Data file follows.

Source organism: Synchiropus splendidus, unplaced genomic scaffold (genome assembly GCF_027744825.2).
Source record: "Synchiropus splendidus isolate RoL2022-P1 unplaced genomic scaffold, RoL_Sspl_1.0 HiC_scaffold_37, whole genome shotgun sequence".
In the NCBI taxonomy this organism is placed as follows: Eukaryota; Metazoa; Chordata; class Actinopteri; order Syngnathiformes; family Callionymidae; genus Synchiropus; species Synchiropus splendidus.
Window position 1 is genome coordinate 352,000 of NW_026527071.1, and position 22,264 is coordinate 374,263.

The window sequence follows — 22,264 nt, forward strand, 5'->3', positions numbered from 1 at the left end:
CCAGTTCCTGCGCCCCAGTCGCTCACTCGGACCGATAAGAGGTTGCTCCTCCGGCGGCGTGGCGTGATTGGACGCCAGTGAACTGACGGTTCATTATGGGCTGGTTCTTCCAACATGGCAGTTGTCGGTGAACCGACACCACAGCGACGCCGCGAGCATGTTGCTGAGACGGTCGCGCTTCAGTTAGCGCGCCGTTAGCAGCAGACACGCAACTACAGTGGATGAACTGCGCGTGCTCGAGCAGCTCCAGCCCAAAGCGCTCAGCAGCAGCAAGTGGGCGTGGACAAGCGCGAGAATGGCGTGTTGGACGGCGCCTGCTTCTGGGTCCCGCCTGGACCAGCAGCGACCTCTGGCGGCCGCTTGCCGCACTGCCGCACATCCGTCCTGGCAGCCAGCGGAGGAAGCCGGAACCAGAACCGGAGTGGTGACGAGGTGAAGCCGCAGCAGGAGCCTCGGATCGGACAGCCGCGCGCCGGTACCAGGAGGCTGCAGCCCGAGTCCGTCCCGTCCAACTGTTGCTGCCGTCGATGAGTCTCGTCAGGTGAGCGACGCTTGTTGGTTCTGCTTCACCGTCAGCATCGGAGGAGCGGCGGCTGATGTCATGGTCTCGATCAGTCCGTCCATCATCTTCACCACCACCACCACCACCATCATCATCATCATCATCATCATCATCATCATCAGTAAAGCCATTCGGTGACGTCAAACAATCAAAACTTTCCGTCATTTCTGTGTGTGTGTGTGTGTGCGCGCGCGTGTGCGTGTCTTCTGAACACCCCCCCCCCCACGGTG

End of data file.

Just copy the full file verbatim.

Source organism: Synchiropus splendidus, unplaced genomic scaffold (genome assembly GCF_027744825.2).
Source record: "Synchiropus splendidus isolate RoL2022-P1 unplaced genomic scaffold, RoL_Sspl_1.0 HiC_scaffold_37, whole genome shotgun sequence".
In the NCBI taxonomy this organism is placed as follows: Eukaryota; Metazoa; Chordata; class Actinopteri; order Syngnathiformes; family Callionymidae; genus Synchiropus; species Synchiropus splendidus.
Window position 1 is genome coordinate 352,000 of NW_026527071.1, and position 22,264 is coordinate 374,263.

The window sequence follows — 22,264 nt, forward strand, 5'->3', positions numbered from 1 at the left end:
CCAGTTCCTGCGCCCCAGTCGCTCACTCGGACCGATAAGAGGTTGCTCCTCCGGCGGCGTGGCGTGATTGGACGCCAGTGAACTGACGGTTCATTATGGGCTGGTTCTTCCAACATGGCAGTTGTCGGTGAACCGACACCACAGCGACGCCGCGAGCATGTTGCTGAGACGGTCGCGCTTCAGTTAGCGCGCCGTTAGCAGCAGACACGCAACTACAGTGGATGAACTGCGCGTGCTCGAGCAGCTCCAGCCCAAAGCGCTCAGCAGCAGCAAGTGGGCGTGGACAAGCGCGAGAATGGCGTGTTGGACGGCGCCTGCTTCTGGGTCCCGCCTGGACCAGCAGCGACCTCTGGCGGCCGCTTGCCGCACTGCCGCACATCCGTCCTGGCAGCCAGCGGAGGAAGCCGGAACCAGAACCGGAGTGGTGACGAGGTGAAGCCGCAGCAGGAGCCTCGGATCGGACAGCCGCGCGCCGGTACCAGGAGGCTGCAGCCCGAGTCCGTCCCGTCCAACTGTTGCTGCCGTCGATGAGTCTCGTCAGGTGAGCGACGCTTGTTGGTTCTGCTTCACCGTCAGCATCGGAGGAGCGGCGGCTGATGTCATGGTCTCGATCAGTCCGTCCATCATCTTCACCACCACCACCACCACCATCATCATCATCATCATCATCATCATCATCATCAGTAAAGCCATTCGGTGACGTCAAACAATCAAAACTTTCCGTCATTTCTGTGTGTGTGTGTGTGTGCGCGCGCGTGTGCGTGTCTTCTGAACACCCCCCCCCCCACGGTG